Driven by destiny, leadership and prowess on both the offensive and defensive end, this team stands alone.No, I’m not talking about the ’85 Bears who finished 15-1 and went on to dismantle the competition in the playoffs, cruising to victory in Super Bowl XX. Nor am I referring to Michael Jordan and his Bulls’ wondrous 1995-96 team that went 72-10. And I’m certainly not citing any of the Celtics teams back in the 60s, the Montreal Canadiens during the 50s through 70s, or even the UCLA teams that won seven straight NCAA titles between 1967 and 1973.In fact, I’m not talking about a team or season that is even on the national radar. What I’m talking about is the Wisconsin women’s hockey team.Look at it. What you’ll find is downright absurd. And outside of Madison, practically nobody knows it. Just like those teams, the Badgers are in a league of their own.Chew on these numbers. Last season, the Badgers capped a 36-4-1 finish with their first national championship. This year, it has been more of the same.Now, there is still plenty of hockey left to be played. They have more talent than some NCAA men’s teams, and they certainly have more heart than Ricky Bobby.There have been some ridiculous streaks in sports lore, including the 1971-72 Lakers’ 33-game winning streak, Oklahoma football’s 47-game winning streak from ’53 to ’57, the 1916 New York Giants’ 26-gamer on the diamond and the 1993 Pittsburgh Penguins’ 17-gamer. These are the streaks of the best there ever were.Sports are difficult to compare across one another, no doubt, but the women’s hockey team won — not tied — 18 straight games, and put together a string of 26 games where they skated to just one tie, going 25-0-1, before being blanked by the Bulldogs of Minnesota-Duluth. For basically three-fourths of a season, the hockey team didn’t lose. To put the duration of that streak in perspective, it would be like the Bulls winning 60 consecutive games that historic season. In football, 26 consecutive games would have assured Matt Leinart’s Trojans two consecutive undefeated seasons. And he still would have gone home with a doggy bag for the remainder.But this UW team isn’t just about one streak. No, after Wisconsin lost 2-0 to Minnesota-Duluth, it has begun another streak. Currently, it is riding a 13-game unbeaten streak. So in the past 40 games, the Badgers have gone 36-1-3 (.938). Although it isn’t perfect, it’s pretty darn close.To me, I find it borderline absurd that when Johnson talked with me a few weeks back about their “slip-ups” to St. Cloud State, we were talking about ties. Not losses, but ties. This team is that good: a tie, not a loss, means the Badgers didn’t play to their utmost potential.And what potential they have. Entering the weekend where Wisconsin outscored Minnesota State 5-0 and 8-0, it ranked No. 4 in the country in goals scored and No. 1 in goals allowed at 1.08. On the power play, the Badgers score at a 32 percent rate (best in the nation) while holding their opponents to a 9 percent conversion rate.During the month of January, the Cardinal and White has outscored its opponents 42-2 over eight games. At one point the Badgers pitched four-straight shutouts and out-shot their opponents by a three-to-one margin. Now if Bobby Boucher were a real athlete, I could put this team’s dominance in perspective, but since he’s not, I feel that there isn’t anyone or any team right now that would do them justice.Sure, Wisconsin is just 1-1-1 when trailing after the second period. But it’s never in that position, so there isn’t much cause for concern. The fact that they have had the lead after two periods in 24 of 28 games says it all.Of course this season would all go to waste if they didn’t win the NCAA Championship, which, according to Johnson, could very well happen.”Once playoff time comes around, Coach always says you can blink your eyes and it can be done,” said freshman forward Meghan Duggan, who is tied for second among rookies with 37 points. “So we’re just going to stay on track and keep playing the way we’ve been playing.”But let’s be realistic. On any given night this squad is going to win 94 percent of the time. Odds are in their favor.And with players and leadership who have been there before and played in the big games, as well as the almost gut-wrenching talent they have up and down their roster, there isn’t a team in the country who will beat them.I know it’s a long way to the eight consecutive championships that the Celtics won during the 60s, but the Wisconsin Badgers women’s hockey team is well on its way.Kevin is double majoring in journalism and economics. If you would like to discuss the women’s hockey team’s success or possibly your list of the best teams ever, he can be reached at email@example.com.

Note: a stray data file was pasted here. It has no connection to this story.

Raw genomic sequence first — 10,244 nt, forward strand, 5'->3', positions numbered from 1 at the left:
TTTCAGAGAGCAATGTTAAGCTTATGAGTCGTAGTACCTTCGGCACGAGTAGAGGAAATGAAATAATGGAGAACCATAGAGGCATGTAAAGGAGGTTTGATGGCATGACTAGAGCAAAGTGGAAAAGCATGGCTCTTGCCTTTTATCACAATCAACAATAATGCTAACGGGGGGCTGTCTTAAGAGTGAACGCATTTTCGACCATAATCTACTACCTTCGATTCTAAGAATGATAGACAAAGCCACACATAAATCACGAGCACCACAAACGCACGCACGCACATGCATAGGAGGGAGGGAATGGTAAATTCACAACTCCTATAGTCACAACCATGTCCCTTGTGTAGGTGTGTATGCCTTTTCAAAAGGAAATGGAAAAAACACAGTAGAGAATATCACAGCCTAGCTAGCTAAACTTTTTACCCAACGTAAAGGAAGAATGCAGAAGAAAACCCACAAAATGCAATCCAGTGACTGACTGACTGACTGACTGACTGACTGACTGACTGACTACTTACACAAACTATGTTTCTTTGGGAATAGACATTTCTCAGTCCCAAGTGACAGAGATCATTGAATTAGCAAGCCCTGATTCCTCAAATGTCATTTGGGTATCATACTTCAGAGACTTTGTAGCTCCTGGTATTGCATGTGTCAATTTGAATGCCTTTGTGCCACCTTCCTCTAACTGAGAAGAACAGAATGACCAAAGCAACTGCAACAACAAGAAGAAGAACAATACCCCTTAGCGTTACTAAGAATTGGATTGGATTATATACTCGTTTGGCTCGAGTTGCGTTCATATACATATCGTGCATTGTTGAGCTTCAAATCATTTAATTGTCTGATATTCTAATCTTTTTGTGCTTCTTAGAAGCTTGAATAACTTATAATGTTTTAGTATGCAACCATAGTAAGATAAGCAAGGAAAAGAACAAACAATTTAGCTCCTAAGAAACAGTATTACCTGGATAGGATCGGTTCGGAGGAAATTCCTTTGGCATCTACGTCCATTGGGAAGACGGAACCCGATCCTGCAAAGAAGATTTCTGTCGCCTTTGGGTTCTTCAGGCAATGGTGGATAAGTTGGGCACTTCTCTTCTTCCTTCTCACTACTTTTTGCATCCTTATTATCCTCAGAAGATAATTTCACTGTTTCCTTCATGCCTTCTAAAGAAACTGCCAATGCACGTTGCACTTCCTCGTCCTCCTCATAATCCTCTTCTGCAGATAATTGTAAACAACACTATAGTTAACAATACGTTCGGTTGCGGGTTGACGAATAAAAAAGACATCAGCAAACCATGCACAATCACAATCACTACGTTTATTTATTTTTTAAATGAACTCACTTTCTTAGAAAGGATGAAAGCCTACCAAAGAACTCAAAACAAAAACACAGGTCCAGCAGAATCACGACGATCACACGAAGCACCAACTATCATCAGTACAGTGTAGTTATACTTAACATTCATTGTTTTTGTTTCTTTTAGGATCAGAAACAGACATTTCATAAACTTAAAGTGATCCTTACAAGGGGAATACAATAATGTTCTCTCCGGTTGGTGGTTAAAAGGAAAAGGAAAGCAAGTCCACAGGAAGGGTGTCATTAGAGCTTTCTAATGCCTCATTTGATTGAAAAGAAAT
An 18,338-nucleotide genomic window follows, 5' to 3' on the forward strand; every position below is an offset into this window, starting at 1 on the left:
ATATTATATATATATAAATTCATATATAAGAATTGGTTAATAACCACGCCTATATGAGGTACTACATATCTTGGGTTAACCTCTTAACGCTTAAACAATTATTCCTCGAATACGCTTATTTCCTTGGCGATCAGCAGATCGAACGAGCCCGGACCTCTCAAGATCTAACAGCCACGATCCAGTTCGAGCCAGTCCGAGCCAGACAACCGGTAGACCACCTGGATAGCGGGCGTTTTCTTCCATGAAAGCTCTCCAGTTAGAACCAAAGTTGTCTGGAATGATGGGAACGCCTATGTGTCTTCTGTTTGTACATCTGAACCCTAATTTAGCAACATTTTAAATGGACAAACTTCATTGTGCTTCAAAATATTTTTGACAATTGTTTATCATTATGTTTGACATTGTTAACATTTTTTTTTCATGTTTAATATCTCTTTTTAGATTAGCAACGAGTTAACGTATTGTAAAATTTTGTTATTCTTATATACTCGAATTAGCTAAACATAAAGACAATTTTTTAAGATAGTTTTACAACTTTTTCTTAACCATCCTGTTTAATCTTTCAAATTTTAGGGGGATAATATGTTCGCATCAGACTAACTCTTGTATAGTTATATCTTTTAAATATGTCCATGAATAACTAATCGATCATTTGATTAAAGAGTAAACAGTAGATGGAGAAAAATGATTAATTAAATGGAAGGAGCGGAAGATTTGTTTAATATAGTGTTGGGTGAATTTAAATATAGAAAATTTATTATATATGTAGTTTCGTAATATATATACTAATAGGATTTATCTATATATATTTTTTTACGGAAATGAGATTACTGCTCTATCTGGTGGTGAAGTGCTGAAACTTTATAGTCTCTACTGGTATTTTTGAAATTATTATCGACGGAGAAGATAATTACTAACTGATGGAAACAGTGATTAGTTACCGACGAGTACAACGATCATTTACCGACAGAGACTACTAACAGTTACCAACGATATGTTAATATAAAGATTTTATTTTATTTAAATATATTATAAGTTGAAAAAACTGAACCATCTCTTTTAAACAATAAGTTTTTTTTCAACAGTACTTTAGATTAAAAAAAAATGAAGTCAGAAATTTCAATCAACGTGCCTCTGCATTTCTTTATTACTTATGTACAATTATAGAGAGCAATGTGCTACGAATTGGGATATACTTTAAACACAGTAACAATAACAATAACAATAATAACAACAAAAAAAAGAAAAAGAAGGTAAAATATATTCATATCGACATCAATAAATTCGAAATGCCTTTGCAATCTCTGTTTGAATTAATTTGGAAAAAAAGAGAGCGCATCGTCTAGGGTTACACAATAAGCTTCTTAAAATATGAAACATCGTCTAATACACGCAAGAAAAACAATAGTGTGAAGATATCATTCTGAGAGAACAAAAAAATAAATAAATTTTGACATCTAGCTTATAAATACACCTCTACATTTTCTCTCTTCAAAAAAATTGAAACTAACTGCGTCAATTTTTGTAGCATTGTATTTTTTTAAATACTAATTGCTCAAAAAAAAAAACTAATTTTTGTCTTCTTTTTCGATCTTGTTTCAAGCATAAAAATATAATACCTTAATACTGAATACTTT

If Raphael Assuncao went on a profanity-laced tirade during one of his interview scrums this week in Fortaleza, Brazil, erupting after another question about the precarious position he’s in heading into his main event rematch with Marlon Moraes on Saturday, no one would really blame him.It would be completely out of character for the 36-year-old veteran, but it would be wholly understandable. Join DAZN and watch more than 100 fight nights a yearAssuncao has been one of the top contenders in the bantamweight division for more than five years, first arriving there after a split decision victory over T.J. Dillashaw extended his winning streak to five and maintaining that position by posting four consecutive wins since running it back with the current ruler of the 135-pound weight class at UFC 200.He is 11-1 since dropping down to compete in the bantamweight ranks after making his UFC debut as a featherweight. He holds victories over Dillashaw, Pedro Munhoz, Bryan Caraway, Aljamain Sterling, Matthew Lopez and Rob Font along with having already edged out Moraes less than two years ago.In the time since that fight, Assuncao has called for major opportunities and sought to remain active, taking high-risk, low-reward assignments when the more prominent names in the division have continually declined to face him. As a result, he fought only once last year and is now kicking off his 2019 campaign by venturing to Fortaleza to run it back with Moraes on Saturday night.“At the end of the day, I couldn’t just sit and wait,” said Assuncao, who was admittedly reticent to run it back with Moraes so quickly when the offer first came across the table. “I was waiting for a different fight, either with Dominick (Cruz) or Cody Garbrandt and that didn’t happen.“Marlon had some good performances and (the UFC) wanted to make this fight happen again. At first, I wasn’t interested, I wasn’t really motivated, but after the boss gave a word that the winner is the clear-cut No. 1 (contender), that got me interested.“And look — I’m a workman,” he added. “I go to work every day and it is what it is. I have my goals, obviously, but I have no problems right now.”A consummate pro who wants to set a good example for the younger athletes training in his gym in the suburban Atlanta area, Assuncao isn’t one to talk trash or use social media to stir up interest in a potential fight. He simply goes about his business, continues winning and politely asks for the opportunity many believe he’s already earned.The same is true now as he heads into the cage this weekend for his rematch with Moraes without knowing for sure that a victory is going to secure him the championship opportunity he’s been chasing.Prior to this month’s flyweight title fight that saw Dillashaw venture down the scale to challenge Henry Cejudo for his belt, most anticipated that the winner of Saturday’s main event would be next in line to face the bantamweight titleholder. But when Cejudo stopped Dillashaw in 32 seconds, everything changed.The flyweight champion immediately offered to run it back, but this time at bantamweight and the possibility of a second consecutive “Champion vs. Champion” clash could be far too appealing for the UFC to pass up.“It’s unfortunate, but there is nothing I can do,” Assuncao said of the current uncertainty at the top of the division. “The world is not just. I believe in God and Jesus and nothing is just. Things happen. I’m going to stay positive and resilient and it’s going to happen.“Right now, I’m not thinking of the title,” he added. “I’ve got a tough job in front of me to get done.”Indeed he does.Since their first encounter at UFC 212 — which saw Assuncao emerge on the happy side of a split decision verdict in a fight that legitimately could have gone either way — Moraes has collected three victories. After going to the cards and coming away with a split decision win of his own against John Dodson, the Mark Henry-coached striker needed just 100 seconds combined to stop Aljamain Sterling and Jimmie Rivera to position himself in the thick of the title chase.Despite having already shared the cage with Moraes for 15 minutes and having an idea of what to expect from the former World Series of Fighting standout on Saturday night, Assuncao isn’t paying much attention to their first fight as he readies to run it back with Moraes this weekend, although he is expecting a similar outcome.“I always plan for a different game because I’m going to bring a different game,” he said. “I think it will be an altogether different fight.“It’s going to feel great (to get another victory) and once again I get to prove what I’m capable of and how I handle myself; to be a role model to our athletes here at our gym in Atlanta and prove to everybody what I can do. For me, every challenge is a different challenge, but this challenge is different because it’s a rematch,” Assuncao added. “I’m always improving, so I want to showcase my improvements.” And should he emerge victorious, might we get that profanity-laced, frustration-fueled tirade about his long overdue title shot?Of course not, but don’t expect Assuncao to be silent either.“I don’t plan what I’m going to say — usually I just go by heart — but if everything goes my way, I’ll have some words to say.”